Faculty and Staff - Visual Communication

  • Picture of Dr Melissa A Johnson

    Dr Melissa A Johnson

    Professor

    Biography

    Melissa A. Johnson is a Professor in the Department of Communication, where she has taught since 1994. Dr. Johnson’s research explores international communication and ethnicity-related concepts in traditional media, digital media, and public relations. Of particular interest is the role of visual communication in international news. A current stream of research examines the role of ethnic museums and cultural centers in building relationships among various cultural groups in urban settings. Dr. Johnson teaches classes in the networked society, international and intercultural communication, research methods, and public relations. She holds a doctorate in mass communication research from the School of Journalism and Mass Communication at the University of North Carolina – Chapel Hill.

  • Picture of Dr Devin Anthony Orgeron

    Dr Devin Anthony Orgeron

    Associate Professor

    Biography

    Professor Devin Orgeron teaches courses in Film Theory, Film History Since 1940, The New American Director, International Film and Realism, Documentary, and The French New Wave. He also teaches a range of director-focused courses covering filmmakers such as Alfred Hitchcock, François Truffaut, Howard Hawks, and the Coen Brothers. Dr. Orgeron researches and writes about cinema and mechanical mobility; cinematic masculinity; contemporary American cinema; film authorship; realism; advertising and commercial images; educational films; and postmodernity. He also collects, shows, and writes about home movies form the 1940s-1960s.

  • Picture of Dr Sarah R Stein

    Dr Sarah R Stein

    Associate Professor

    Biography

    Dr. Stein worked in documentary filmmaker, primarily as an editor, for 25 years before getting her doctorate at the University of Iowa in Media Studies. Her current research is in the mediation of rape in the military, and the portrayal of death in the popular media, from a critical cultural studies approach. Her publications in recent years have been co-authored with a number of CRDM students. Dr. Stein teaches classes on communication, culture and technology, film production, and feminist/critical/analytic perspectives.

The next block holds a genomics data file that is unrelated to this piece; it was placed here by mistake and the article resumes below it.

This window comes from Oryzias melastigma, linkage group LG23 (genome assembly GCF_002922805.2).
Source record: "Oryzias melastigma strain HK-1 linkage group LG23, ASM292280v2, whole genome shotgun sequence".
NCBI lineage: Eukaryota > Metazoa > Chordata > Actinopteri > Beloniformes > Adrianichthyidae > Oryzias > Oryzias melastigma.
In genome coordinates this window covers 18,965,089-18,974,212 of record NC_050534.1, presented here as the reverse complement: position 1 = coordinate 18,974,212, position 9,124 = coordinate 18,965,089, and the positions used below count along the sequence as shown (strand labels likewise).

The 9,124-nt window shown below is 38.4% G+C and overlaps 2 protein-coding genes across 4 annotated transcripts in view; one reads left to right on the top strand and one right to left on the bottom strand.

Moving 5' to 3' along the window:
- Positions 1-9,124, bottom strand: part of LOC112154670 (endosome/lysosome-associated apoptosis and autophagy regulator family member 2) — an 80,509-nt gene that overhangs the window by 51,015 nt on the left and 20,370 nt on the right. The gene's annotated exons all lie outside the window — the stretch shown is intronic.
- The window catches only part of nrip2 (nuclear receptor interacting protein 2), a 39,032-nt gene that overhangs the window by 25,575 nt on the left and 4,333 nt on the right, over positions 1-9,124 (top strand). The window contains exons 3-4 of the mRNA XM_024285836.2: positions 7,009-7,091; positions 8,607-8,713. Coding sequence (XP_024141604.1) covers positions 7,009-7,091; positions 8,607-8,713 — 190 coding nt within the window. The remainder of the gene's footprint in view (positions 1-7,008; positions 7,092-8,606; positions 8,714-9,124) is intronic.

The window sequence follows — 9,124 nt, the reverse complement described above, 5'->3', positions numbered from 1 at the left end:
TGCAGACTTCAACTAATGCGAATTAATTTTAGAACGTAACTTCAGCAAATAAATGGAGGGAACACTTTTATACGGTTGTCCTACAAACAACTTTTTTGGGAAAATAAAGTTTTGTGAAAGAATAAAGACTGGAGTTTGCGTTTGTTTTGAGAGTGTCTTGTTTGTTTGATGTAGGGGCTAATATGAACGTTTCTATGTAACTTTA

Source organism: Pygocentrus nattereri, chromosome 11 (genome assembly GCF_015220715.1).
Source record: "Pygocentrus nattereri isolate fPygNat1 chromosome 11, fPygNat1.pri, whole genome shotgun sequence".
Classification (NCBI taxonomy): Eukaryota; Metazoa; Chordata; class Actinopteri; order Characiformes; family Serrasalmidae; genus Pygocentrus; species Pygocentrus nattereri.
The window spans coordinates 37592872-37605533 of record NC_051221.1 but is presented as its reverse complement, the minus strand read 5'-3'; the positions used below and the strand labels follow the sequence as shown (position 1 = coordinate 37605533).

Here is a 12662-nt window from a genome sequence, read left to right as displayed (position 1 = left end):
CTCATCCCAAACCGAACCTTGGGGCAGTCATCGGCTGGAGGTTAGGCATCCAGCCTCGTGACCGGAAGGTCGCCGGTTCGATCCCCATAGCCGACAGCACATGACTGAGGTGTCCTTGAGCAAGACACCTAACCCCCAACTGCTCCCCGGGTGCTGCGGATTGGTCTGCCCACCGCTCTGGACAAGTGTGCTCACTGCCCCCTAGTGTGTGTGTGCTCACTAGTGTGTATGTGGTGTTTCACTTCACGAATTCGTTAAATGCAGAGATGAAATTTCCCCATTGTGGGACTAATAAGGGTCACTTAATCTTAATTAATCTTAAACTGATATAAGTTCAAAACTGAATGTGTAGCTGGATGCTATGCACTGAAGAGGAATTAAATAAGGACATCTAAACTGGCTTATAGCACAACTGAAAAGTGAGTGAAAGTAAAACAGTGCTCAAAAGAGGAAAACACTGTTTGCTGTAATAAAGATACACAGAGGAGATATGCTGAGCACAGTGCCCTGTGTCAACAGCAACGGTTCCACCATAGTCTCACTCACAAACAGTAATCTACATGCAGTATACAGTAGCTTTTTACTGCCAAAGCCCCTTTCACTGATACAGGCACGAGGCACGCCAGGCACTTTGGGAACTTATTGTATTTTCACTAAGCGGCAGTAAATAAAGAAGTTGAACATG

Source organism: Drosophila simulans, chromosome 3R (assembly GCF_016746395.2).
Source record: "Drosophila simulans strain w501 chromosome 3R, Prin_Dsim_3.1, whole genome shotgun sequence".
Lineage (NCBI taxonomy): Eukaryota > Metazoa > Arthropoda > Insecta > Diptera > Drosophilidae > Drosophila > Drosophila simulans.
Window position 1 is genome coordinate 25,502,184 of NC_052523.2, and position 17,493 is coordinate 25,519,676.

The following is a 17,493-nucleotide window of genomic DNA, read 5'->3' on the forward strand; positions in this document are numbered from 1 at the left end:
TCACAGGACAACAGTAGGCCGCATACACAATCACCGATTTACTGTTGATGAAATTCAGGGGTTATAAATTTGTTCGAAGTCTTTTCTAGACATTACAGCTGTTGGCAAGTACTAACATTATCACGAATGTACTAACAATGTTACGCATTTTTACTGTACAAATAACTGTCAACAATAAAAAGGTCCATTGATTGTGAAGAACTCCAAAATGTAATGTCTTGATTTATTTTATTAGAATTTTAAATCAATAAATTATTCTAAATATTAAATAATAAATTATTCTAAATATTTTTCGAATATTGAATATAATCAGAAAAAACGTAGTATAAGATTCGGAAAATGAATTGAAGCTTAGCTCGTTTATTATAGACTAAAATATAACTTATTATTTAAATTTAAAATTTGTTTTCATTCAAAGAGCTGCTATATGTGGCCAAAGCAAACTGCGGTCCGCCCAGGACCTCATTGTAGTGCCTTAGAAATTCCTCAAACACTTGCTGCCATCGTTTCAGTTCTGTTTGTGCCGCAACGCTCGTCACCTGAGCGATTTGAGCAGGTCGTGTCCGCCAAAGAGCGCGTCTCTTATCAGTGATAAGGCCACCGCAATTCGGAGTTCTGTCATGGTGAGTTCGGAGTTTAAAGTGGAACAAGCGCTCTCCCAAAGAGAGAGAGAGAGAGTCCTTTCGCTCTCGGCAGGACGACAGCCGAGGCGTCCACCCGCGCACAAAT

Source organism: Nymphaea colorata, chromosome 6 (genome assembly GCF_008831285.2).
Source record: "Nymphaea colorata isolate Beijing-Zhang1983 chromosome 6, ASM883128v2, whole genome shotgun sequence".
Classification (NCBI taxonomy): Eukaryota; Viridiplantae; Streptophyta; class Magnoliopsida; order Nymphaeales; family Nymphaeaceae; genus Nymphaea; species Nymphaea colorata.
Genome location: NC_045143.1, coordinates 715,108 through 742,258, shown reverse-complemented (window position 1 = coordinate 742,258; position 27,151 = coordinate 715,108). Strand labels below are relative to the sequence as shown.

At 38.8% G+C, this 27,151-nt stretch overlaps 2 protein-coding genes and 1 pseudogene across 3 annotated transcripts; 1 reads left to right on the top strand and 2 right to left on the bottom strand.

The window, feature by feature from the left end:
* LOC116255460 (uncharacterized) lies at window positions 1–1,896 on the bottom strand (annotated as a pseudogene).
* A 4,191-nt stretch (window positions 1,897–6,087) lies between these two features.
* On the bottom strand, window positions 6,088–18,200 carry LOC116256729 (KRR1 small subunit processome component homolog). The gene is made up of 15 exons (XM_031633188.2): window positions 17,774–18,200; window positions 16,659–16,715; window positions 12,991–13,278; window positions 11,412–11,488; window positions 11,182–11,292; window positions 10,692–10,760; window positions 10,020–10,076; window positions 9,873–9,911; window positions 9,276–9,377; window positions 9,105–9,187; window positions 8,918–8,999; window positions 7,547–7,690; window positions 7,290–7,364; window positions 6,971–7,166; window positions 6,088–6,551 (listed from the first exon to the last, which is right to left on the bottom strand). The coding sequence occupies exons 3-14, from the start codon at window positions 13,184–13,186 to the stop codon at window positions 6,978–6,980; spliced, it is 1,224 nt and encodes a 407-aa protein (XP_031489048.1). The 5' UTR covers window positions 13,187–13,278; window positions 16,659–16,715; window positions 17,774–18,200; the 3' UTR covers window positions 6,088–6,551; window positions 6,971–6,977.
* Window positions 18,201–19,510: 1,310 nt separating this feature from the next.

• Picture of Rebecca Ann Walsh

    Rebecca Ann Walsh

    Associate Professor

    Biography

    Rebecca Walsh's research focuses on theories of space and place, anthropocentrism and materiality, and transnationalism. She teaches classes on global modernism; transnational American Studies; world literature; and late nineteenth- and early twentieth-century Anglo-American literature. She was recently elected Program Chair and has joined the Board of the Modernist Studies Association (2017-2020).

    She is author of the book The Geopoetics of Modernism (University Press of Florida, February 2015) and has guest-edited a special issue, "Global Diasporas," of the journal Interventions: International Journal of Postcolonial Studies, in addition to publishing essays and articles on race, American empire, and feminist theory. She holds a Ph.D. in twentieth-century literature from the University of Wisconsin-Madison.

  • Picture of Andrew R. Johnston

    Andrew R. Johnston

    Assistant Professor

    Biography

    I am an Assistant Professor in the Department of English and teach in the Film Studies Program as well as the PhD program in Communication, Rhetoric, and Digital Media. My research and teaching areas include film history and theory, animation, avant-garde film, color aesthetics, media archaeology, and areas of the digital humanities such as the history of computational technologies and digital archives. My forthcoming book, Pulses of Abstraction: Episodes from a History of Animation (University of Minnesota Press), is a theoretical and historical investigation of abstract animation in cinema and computational media from the 1950s through the 1970s. Highlighting a rich array of graphic techniques, such as etching directly onto the filmstrip, generating rapid, discontinuous montage sequences, or using digital vector displays and programming technologies, I argue that this aesthetic explores the parameters and contours of an expanded media landscape while offering the material out of which a more inclusive, flexible, and dynamic account of cinema can be built. I am also currently writing a series of articles about the historical development of Computer-Generated Imagery from the 1960s through the 1980s and methods of archiving and transcoding these works on contemporary platforms.

  • Dr Emily Winderman

    Assistant Professor

    Biography

    After earning her Ph.D. in Rhetorical Studies from the University of Georgia in 2015, Dr. Winderman is thrilled to join the Communication Studies faculty at NCSU.  Her research explores the role of public emotions in the constitution of collective identity in controversies related to women's reproductive healthcare.  In addition to exploring contemporary issues in women's reproductive health, Dr. Winderman also examines the function of emotional appeals in historical discourses so that we might better understand the development of our current reproductive moment.